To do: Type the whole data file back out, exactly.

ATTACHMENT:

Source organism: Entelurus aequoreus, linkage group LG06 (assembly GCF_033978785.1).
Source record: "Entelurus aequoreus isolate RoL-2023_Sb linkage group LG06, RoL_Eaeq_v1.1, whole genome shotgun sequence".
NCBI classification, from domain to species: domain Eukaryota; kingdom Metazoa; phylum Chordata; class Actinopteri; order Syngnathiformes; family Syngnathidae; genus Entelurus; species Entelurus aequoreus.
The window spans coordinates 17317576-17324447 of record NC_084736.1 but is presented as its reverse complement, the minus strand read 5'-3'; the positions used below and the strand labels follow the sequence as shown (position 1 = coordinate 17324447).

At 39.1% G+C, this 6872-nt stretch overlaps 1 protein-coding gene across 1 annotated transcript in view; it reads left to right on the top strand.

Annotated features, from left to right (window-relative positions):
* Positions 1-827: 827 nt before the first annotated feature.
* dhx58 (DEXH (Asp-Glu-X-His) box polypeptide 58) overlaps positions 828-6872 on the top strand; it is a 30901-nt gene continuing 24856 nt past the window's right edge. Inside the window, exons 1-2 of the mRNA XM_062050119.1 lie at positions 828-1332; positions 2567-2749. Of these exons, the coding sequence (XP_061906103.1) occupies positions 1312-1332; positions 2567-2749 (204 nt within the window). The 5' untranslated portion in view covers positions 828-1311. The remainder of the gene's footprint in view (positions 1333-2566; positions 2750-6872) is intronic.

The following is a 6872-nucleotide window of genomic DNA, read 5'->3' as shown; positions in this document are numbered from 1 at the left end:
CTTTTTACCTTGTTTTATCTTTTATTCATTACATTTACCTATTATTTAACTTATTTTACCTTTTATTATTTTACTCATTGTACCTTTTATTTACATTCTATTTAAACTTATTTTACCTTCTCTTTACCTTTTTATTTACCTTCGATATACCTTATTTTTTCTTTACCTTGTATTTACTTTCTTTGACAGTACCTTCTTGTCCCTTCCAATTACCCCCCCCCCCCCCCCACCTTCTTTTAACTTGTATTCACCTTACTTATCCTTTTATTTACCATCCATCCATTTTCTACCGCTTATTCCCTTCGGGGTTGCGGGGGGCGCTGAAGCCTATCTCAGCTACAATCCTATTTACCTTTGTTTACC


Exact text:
Source organism: Entelurus aequoreus, linkage group LG06 (assembly GCF_033978785.1).
Source record: "Entelurus aequoreus isolate RoL-2023_Sb linkage group LG06, RoL_Eaeq_v1.1, whole genome shotgun sequence".
NCBI classification, from domain to species: domain Eukaryota; kingdom Metazoa; phylum Chordata; class Actinopteri; order Syngnathiformes; family Syngnathidae; genus Entelurus; species Entelurus aequoreus.
The window spans coordinates 17317576-17324447 of record NC_084736.1 but is presented as its reverse complement, the minus strand read 5'-3'; the positions used below and the strand labels follow the sequence as shown (position 1 = coordinate 17324447).

At 39.1% G+C, this 6872-nt stretch overlaps 1 protein-coding gene across 1 annotated transcript in view; it reads left to right on the top strand.

Annotated features, from left to right (window-relative positions):
* Positions 1-827: 827 nt before the first annotated feature.
* dhx58 (DEXH (Asp-Glu-X-His) box polypeptide 58) overlaps positions 828-6872 on the top strand; it is a 30901-nt gene continuing 24856 nt past the window's right edge. Inside the window, exons 1-2 of the mRNA XM_062050119.1 lie at positions 828-1332; positions 2567-2749. Of these exons, the coding sequence (XP_061906103.1) occupies positions 1312-1332; positions 2567-2749 (204 nt within the window). The 5' untranslated portion in view covers positions 828-1311. The remainder of the gene's footprint in view (positions 1333-2566; positions 2750-6872) is intronic.

The following is a 6872-nucleotide window of genomic DNA, read 5'->3' as shown; positions in this document are numbered from 1 at the left end:
CTTTTTACCTTGTTTTATCTTTTATTCATTACATTTACCTATTATTTAACTTATTTTACCTTTTATTATTTTACTCATTGTACCTTTTATTTACATTCTATTTAAACTTATTTTACCTTCTCTTTACCTTTTTATTTACCTTCGATATACCTTATTTTTTCTTTACCTTGTATTTACTTTCTTTGACAGTACCTTCTTGTCCCTTCCAATTACCCCCCCCCCCCCCCCACCTTCTTTTAACTTGTATTCACCTTACTTATCCTTTTATTTACCATCCATCCATTTTCTACCGCTTATTCCCTTCGGGGTTGCGGGGGGCGCTGAAGCCTATCTCAGCTACAATCCTATTTACCTTTGTTTACC